Obama had already set the themes of his State of the Union speech with an earlier address given last month in Kansas. Speaking on the 100th anniversary of a speech by one of his presidential predecessors, Teddy Roosevelt in 1911, Obama previewed his emphasis on the economy and jobs, but also on a theme that will be a red line through his campaign this year: fairness for the middle class.

The past year has seen Republican charges leveled at the president for engaging in what is labeled class warfare, meaning his criticism of those with high incomes and his suggestion to levy higher taxes on the rich. Given the reality of serious problems for millions of Americans in a fragile economy, the debate over how to offer them a way out and up will be at the center of this year’s election campaigns.

Fleeting as they may be in an election year, these speeches are evidence and testimony to a long-standing debate in the United States about what the national interests and aspirations are or should be. Obama’s speech is just one more in a long line of such arguments. But at a time and in an atmosphere when it is increasingly difficult to forge common ground within and across political lines, when the citizens’ expectations for institutions of government, the media, and political leaders are at best cautious and at worst skeptical, an effort to capture the essence of the current argument remains important. Because we are in danger of losing the capacity to act collectively to deal with problems that need a combined response, an appeal to remind us of that need remains critical. In the United States, the president’s job is to articulate that appeal, as difficult as it is to implement. Once a year, the president gets the moment to do just that in a joint session of Congress for the State of the Union address. It is at this moment when everyone is supposed to be listening not only on Capitol Hill, but around the country.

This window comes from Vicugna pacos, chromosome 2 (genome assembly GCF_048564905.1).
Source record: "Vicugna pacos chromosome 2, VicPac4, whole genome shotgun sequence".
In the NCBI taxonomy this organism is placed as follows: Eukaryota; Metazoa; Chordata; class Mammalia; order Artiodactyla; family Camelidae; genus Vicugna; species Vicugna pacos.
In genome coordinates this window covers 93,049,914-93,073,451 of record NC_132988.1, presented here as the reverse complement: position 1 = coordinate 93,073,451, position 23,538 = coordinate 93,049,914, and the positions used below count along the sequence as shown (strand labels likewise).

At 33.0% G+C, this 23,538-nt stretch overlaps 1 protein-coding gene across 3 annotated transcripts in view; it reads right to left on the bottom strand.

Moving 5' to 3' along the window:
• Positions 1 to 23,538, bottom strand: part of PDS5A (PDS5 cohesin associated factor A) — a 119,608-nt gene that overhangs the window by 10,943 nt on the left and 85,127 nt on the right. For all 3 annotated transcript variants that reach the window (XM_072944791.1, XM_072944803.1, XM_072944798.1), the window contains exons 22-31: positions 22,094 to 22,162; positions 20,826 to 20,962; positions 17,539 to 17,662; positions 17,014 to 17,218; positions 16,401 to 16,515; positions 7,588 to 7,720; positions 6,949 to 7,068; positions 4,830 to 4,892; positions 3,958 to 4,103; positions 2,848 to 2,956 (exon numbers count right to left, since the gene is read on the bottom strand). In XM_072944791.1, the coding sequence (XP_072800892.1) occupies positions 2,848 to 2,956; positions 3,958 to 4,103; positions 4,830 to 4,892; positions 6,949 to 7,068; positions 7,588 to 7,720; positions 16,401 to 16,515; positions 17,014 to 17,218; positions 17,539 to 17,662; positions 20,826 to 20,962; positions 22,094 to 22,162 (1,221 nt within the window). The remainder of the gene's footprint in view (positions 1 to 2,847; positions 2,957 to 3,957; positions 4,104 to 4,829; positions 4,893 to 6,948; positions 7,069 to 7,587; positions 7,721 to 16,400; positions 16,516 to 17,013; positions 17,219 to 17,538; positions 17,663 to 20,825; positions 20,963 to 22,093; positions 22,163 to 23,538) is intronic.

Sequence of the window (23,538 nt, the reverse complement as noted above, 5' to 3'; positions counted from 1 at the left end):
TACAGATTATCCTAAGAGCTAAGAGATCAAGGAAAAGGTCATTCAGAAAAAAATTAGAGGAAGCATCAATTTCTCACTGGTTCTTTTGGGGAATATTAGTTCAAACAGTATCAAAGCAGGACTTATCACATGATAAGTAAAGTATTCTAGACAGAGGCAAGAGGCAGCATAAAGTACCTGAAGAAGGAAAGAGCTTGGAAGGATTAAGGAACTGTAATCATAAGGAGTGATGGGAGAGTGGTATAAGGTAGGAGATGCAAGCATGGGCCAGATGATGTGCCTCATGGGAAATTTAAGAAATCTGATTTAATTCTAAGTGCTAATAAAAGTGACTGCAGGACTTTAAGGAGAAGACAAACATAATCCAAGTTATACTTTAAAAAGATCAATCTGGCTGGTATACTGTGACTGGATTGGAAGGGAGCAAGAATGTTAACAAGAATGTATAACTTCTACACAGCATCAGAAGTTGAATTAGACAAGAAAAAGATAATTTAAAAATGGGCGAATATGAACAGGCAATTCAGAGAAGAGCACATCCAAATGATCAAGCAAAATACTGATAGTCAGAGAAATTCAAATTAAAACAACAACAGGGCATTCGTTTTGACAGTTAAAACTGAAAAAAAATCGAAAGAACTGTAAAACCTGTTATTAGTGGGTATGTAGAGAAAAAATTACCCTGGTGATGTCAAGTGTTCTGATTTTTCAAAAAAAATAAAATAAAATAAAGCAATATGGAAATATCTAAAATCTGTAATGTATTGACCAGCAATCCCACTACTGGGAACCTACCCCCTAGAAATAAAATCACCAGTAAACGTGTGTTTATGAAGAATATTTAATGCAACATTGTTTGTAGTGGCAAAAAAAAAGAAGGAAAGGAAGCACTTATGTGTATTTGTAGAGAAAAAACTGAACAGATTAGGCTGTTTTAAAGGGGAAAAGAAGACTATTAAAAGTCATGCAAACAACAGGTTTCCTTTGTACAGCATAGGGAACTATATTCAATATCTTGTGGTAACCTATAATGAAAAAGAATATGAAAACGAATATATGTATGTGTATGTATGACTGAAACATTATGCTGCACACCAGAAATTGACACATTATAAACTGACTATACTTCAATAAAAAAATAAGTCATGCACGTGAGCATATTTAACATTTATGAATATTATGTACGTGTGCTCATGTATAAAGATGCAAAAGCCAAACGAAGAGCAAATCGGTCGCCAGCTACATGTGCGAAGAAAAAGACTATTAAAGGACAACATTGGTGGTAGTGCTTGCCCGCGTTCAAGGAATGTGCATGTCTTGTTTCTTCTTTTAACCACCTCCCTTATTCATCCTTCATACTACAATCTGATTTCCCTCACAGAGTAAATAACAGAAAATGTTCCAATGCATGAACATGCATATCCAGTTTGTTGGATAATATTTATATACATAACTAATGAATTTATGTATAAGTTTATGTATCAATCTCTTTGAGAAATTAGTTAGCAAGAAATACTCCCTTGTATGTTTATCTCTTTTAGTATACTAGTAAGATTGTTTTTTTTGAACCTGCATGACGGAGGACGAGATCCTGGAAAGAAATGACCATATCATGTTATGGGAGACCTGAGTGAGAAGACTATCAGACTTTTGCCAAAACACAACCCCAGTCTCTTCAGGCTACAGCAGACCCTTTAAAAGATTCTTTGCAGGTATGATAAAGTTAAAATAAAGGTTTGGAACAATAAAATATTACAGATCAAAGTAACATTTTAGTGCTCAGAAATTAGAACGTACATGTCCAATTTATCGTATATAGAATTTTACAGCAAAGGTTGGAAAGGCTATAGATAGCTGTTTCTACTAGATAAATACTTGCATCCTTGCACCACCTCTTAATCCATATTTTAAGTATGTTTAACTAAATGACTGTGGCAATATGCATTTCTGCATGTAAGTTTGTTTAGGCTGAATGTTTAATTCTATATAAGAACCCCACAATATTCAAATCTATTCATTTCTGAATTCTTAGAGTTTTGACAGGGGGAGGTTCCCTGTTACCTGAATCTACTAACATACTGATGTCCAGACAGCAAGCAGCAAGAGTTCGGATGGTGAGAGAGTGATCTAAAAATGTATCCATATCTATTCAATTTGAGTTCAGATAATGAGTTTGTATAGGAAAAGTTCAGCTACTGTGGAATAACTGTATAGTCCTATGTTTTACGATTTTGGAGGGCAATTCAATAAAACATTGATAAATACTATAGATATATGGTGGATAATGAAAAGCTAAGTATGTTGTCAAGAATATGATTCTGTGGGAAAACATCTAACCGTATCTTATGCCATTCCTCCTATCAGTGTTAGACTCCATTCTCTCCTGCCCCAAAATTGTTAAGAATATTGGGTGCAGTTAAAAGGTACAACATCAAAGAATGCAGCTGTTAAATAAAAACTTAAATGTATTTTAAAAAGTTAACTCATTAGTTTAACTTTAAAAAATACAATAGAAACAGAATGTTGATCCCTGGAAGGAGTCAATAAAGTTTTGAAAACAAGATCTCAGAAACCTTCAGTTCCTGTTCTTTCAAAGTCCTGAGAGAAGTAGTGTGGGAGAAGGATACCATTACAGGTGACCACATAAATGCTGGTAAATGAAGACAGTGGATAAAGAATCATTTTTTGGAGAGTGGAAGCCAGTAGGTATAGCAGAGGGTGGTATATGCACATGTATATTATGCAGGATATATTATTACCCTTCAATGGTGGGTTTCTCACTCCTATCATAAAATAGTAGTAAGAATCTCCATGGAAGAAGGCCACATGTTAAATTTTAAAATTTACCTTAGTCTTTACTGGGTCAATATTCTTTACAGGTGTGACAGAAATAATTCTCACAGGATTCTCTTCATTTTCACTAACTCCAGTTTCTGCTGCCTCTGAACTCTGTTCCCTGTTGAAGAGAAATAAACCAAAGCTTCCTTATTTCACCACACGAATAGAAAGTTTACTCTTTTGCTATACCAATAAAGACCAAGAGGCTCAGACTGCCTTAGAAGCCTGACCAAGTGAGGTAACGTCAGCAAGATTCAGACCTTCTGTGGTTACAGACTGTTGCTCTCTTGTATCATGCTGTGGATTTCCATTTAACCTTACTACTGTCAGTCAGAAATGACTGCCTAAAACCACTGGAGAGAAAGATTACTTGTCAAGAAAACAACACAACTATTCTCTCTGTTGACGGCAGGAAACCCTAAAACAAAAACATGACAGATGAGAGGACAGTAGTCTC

The moment only lasts about an hour. But it is a demonstration of what the president’s unique role is or can be about.

The views expressed are those of the author(s) alone. They do not necessarily reflect the views of the American-German Institute.